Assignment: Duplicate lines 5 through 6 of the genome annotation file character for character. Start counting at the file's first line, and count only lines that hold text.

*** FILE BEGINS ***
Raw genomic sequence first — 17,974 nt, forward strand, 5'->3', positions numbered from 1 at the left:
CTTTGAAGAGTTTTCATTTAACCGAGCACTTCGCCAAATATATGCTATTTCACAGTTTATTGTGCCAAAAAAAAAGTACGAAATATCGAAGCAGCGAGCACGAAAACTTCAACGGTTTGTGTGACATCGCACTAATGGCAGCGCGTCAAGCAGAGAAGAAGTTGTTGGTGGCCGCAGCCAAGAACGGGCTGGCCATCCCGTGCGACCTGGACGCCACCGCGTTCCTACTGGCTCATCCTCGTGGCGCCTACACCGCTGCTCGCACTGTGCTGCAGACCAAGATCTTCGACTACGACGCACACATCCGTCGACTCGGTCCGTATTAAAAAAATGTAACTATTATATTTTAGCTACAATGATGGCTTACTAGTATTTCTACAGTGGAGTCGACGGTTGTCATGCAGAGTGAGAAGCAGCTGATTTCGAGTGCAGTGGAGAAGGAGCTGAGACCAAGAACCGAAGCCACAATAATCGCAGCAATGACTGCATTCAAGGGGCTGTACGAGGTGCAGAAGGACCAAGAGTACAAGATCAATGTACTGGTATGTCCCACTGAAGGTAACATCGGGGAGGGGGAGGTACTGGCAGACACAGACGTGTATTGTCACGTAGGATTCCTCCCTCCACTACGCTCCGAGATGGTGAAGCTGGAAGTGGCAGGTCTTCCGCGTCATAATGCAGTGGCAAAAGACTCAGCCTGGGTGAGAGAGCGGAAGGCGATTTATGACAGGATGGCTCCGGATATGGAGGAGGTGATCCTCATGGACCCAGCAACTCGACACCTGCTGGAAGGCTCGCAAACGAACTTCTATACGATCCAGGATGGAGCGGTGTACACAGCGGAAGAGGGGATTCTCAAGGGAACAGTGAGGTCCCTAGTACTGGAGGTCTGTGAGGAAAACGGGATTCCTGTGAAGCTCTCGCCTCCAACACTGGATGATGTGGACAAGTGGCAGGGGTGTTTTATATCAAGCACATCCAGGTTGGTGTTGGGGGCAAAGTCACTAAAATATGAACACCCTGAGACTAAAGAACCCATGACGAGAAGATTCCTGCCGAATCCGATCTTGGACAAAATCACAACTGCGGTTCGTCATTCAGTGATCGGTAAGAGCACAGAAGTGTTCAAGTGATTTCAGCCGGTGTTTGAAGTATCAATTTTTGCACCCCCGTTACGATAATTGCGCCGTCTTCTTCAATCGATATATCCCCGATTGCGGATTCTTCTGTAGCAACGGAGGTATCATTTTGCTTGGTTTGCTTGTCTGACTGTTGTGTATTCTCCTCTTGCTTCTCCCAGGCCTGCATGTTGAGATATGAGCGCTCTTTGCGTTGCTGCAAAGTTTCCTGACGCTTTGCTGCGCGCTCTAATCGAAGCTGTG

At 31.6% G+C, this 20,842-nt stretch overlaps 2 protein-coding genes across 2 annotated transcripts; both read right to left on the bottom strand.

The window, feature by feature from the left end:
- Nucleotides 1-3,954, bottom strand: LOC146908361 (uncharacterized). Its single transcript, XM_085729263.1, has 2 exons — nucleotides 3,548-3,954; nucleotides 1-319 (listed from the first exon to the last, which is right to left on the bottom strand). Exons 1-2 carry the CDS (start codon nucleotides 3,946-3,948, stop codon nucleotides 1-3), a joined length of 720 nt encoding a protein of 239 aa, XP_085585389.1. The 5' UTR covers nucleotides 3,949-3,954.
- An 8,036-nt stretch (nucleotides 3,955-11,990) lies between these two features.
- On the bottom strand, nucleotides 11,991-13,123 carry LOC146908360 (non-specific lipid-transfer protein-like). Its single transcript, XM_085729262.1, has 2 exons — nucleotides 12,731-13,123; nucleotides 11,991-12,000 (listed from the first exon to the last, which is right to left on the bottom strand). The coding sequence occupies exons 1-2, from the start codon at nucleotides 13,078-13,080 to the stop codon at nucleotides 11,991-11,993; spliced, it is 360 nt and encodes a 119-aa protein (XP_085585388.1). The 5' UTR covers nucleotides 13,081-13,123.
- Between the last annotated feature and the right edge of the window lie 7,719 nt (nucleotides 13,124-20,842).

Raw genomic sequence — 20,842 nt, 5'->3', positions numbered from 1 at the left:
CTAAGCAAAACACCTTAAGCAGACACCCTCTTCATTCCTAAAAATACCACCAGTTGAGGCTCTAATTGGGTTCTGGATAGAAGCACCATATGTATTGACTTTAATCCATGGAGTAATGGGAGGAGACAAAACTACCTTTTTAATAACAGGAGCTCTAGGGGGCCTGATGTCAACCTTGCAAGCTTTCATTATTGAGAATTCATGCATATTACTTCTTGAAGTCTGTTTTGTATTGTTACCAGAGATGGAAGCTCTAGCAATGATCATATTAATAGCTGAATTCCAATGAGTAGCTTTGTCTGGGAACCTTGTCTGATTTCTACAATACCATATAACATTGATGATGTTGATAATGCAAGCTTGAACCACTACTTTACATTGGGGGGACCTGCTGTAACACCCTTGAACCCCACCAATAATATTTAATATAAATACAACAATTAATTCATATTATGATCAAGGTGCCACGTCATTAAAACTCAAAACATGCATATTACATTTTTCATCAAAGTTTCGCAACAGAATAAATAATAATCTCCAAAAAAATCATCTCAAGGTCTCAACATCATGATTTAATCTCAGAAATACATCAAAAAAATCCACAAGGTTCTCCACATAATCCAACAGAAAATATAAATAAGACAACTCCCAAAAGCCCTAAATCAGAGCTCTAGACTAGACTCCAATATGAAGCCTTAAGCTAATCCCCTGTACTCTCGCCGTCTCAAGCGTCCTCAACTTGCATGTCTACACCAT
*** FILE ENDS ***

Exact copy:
- Nucleotides 1-3,954, bottom strand: LOC146908361 (uncharacterized). Its single transcript, XM_085729263.1, has 2 exons — nucleotides 3,548-3,954; nucleotides 1-319 (listed from the first exon to the last, which is right to left on the bottom strand). Exons 1-2 carry the CDS (start codon nucleotides 3,946-3,948, stop codon nucleotides 1-3), a joined length of 720 nt encoding a protein of 239 aa, XP_085585389.1. The 5' UTR covers nucleotides 3,949-3,954.
- An 8,036-nt stretch (nucleotides 3,955-11,990) lies between these two features.